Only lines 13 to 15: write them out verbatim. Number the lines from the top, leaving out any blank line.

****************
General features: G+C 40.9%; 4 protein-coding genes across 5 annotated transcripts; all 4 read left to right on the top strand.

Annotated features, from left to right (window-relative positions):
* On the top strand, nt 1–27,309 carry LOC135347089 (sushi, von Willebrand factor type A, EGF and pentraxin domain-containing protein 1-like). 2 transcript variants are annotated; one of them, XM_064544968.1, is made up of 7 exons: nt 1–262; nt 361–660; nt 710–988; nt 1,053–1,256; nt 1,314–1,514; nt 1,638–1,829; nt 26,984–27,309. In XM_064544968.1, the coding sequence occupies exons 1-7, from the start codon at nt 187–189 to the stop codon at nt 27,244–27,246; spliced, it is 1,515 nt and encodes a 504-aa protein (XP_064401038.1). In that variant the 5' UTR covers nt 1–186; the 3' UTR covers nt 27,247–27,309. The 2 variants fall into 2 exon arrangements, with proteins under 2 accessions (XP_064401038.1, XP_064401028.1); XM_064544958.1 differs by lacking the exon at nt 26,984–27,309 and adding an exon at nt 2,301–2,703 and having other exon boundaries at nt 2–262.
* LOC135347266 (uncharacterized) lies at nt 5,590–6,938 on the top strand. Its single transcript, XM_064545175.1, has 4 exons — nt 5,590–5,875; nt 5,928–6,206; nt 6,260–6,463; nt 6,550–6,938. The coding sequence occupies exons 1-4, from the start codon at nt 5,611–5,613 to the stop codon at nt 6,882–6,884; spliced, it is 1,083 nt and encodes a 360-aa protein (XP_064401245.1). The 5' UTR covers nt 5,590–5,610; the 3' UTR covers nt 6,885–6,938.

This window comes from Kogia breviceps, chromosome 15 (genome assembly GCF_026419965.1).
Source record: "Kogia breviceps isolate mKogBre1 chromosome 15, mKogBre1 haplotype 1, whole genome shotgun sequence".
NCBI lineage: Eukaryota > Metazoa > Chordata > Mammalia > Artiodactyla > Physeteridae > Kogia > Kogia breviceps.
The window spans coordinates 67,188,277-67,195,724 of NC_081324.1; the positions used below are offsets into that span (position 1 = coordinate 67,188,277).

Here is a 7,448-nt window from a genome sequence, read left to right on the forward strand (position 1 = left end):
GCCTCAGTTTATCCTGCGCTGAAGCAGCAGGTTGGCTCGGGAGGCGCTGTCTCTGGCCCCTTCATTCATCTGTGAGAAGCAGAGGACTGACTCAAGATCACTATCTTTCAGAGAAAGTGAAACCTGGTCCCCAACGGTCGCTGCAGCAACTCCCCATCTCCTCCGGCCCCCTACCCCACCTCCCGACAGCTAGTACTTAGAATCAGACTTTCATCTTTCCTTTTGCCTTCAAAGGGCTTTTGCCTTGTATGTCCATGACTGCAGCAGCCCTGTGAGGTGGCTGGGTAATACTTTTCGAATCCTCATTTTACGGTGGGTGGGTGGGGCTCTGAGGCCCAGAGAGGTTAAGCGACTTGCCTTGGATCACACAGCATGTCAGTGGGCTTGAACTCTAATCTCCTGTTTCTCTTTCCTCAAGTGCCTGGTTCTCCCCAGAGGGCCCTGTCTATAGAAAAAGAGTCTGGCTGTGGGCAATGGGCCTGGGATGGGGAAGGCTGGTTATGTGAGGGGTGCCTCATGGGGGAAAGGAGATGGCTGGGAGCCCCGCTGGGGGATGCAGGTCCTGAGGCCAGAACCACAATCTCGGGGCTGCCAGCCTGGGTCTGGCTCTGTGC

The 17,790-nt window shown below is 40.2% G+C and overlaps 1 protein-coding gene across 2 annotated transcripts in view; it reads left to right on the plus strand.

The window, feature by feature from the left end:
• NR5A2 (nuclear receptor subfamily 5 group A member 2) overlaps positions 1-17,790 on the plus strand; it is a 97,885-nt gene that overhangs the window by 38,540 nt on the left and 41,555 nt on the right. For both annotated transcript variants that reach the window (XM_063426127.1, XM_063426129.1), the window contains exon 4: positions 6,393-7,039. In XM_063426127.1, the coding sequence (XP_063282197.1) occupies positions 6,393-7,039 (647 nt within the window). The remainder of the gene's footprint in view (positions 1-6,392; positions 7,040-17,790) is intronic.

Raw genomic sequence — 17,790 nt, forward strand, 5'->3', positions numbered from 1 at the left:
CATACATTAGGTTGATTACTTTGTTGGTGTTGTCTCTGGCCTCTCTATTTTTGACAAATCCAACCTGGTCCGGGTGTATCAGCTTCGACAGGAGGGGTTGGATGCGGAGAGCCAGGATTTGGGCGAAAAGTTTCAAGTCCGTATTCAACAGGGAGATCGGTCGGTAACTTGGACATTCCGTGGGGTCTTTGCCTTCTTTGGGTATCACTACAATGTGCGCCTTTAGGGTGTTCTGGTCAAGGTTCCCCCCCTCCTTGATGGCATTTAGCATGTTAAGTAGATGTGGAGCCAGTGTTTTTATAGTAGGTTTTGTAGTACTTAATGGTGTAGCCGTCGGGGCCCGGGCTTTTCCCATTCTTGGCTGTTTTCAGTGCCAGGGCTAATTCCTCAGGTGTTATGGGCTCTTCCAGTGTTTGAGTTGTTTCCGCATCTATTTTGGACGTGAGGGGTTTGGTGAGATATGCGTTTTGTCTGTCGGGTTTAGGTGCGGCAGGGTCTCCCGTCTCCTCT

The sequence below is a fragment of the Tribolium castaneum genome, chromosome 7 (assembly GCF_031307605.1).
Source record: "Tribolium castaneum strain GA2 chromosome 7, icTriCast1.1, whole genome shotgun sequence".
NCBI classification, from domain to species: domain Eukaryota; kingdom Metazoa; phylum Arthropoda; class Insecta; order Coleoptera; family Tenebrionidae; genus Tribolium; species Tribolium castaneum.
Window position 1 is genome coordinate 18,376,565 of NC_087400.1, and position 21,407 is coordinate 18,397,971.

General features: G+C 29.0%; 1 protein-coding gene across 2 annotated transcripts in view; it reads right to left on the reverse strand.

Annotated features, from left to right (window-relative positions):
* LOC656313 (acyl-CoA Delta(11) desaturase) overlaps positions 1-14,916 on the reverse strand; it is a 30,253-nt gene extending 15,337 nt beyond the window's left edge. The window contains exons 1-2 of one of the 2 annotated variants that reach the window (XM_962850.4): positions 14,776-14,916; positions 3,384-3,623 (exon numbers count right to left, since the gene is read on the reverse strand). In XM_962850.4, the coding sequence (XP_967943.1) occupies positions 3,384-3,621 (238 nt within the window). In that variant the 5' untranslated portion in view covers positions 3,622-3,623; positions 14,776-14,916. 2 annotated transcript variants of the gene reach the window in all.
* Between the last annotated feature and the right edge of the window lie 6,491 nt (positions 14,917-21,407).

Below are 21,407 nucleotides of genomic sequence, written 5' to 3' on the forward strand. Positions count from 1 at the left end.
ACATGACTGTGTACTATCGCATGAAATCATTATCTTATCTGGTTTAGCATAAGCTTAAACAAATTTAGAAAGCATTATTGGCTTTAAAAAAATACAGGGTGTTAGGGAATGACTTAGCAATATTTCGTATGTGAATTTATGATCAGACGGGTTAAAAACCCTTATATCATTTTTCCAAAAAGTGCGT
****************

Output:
• NR5A2 (nuclear receptor subfamily 5 group A member 2) overlaps positions 1-17,790 on the plus strand; it is a 97,885-nt gene that overhangs the window by 38,540 nt on the left and 41,555 nt on the right. For both annotated transcript variants that reach the window (XM_063426127.1, XM_063426129.1), the window contains exon 4: positions 6,393-7,039. In XM_063426127.1, the coding sequence (XP_063282197.1) occupies positions 6,393-7,039 (647 nt within the window). The remainder of the gene's footprint in view (positions 1-6,392; positions 7,040-17,790) is intronic.

Raw genomic sequence — 17,790 nt, forward strand, 5'->3', positions numbered from 1 at the left:
CATACATTAGGTTGATTACTTTGTTGGTGTTGTCTCTGGCCTCTCTATTTTTGACAAATCCAACCTGGTCCGGGTGTATCAGCTTCGACAGGAGGGGTTGGATGCGGAGAGCCAGGATTTGGGCGAAAAGTTTCAAGTCCGTATTCAACAGGGAGATCGGTCGGTAACTTGGACATTCCGTGGGGTCTTTGCCTTCTTTGGGTATCACTACAATGTGCGCCTTTAGGGTGTTCTGGTCAAGGTTCCCCCCCTCCTTGATGGCATTTAGCATGTTAAGTAGATGTGGAGCCAGTGTTTTTATAGTAGGTTTTGTAGTACTTAATGGTGTAGCCGTCGGGGCCCGGGCTTTTCCCATTCTTGGCTGTTTTCAGTGCCAGGGCTAATTCCTCAGGTGTTATGGGCTCTTCCAGTGTTTGAGTTGTTTCCGCATCTATTTTGGACGTGAGGGGTTTGGTGAGATATGCGTTTTGTCTGTCGGGTTTAGGTGCGGCAGGGTCTCCCGTCTCCTCT